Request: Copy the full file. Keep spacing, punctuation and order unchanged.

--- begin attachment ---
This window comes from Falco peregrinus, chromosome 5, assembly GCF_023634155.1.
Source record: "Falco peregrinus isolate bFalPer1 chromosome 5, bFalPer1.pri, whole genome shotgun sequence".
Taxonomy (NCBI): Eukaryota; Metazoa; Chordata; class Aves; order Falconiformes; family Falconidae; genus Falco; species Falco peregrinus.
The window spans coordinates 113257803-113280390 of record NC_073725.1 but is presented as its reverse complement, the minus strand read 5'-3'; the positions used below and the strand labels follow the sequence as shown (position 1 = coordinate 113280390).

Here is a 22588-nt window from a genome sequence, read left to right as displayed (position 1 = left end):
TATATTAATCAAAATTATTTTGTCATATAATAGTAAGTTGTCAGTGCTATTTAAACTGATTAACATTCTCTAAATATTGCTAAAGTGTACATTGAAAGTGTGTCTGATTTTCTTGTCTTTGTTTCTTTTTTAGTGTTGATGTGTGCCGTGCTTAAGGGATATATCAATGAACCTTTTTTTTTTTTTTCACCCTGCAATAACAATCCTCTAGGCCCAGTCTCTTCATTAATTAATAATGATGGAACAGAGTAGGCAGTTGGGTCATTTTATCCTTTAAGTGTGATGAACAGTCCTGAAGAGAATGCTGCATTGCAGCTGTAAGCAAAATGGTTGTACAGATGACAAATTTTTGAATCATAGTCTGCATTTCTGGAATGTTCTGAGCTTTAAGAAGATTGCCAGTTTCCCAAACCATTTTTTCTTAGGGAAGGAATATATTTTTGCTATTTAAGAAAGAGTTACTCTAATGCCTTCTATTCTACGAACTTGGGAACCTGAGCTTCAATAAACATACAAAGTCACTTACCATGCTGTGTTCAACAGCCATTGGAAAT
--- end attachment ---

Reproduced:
This window comes from Falco peregrinus, chromosome 5, assembly GCF_023634155.1.
Source record: "Falco peregrinus isolate bFalPer1 chromosome 5, bFalPer1.pri, whole genome shotgun sequence".
Taxonomy (NCBI): Eukaryota; Metazoa; Chordata; class Aves; order Falconiformes; family Falconidae; genus Falco; species Falco peregrinus.
The window spans coordinates 113257803-113280390 of record NC_073725.1 but is presented as its reverse complement, the minus strand read 5'-3'; the positions used below and the strand labels follow the sequence as shown (position 1 = coordinate 113280390).

Here is a 22588-nt window from a genome sequence, read left to right as displayed (position 1 = left end):
TATATTAATCAAAATTATTTTGTCATATAATAGTAAGTTGTCAGTGCTATTTAAACTGATTAACATTCTCTAAATATTGCTAAAGTGTACATTGAAAGTGTGTCTGATTTTCTTGTCTTTGTTTCTTTTTTAGTGTTGATGTGTGCCGTGCTTAAGGGATATATCAATGAACCTTTTTTTTTTTTTTCACCCTGCAATAACAATCCTCTAGGCCCAGTCTCTTCATTAATTAATAATGATGGAACAGAGTAGGCAGTTGGGTCATTTTATCCTTTAAGTGTGATGAACAGTCCTGAAGAGAATGCTGCATTGCAGCTGTAAGCAAAATGGTTGTACAGATGACAAATTTTTGAATCATAGTCTGCATTTCTGGAATGTTCTGAGCTTTAAGAAGATTGCCAGTTTCCCAAACCATTTTTTCTTAGGGAAGGAATATATTTTTGCTATTTAAGAAAGAGTTACTCTAATGCCTTCTATTCTACGAACTTGGGAACCTGAGCTTCAATAAACATACAAAGTCACTTACCATGCTGTGTTCAACAGCCATTGGAAAT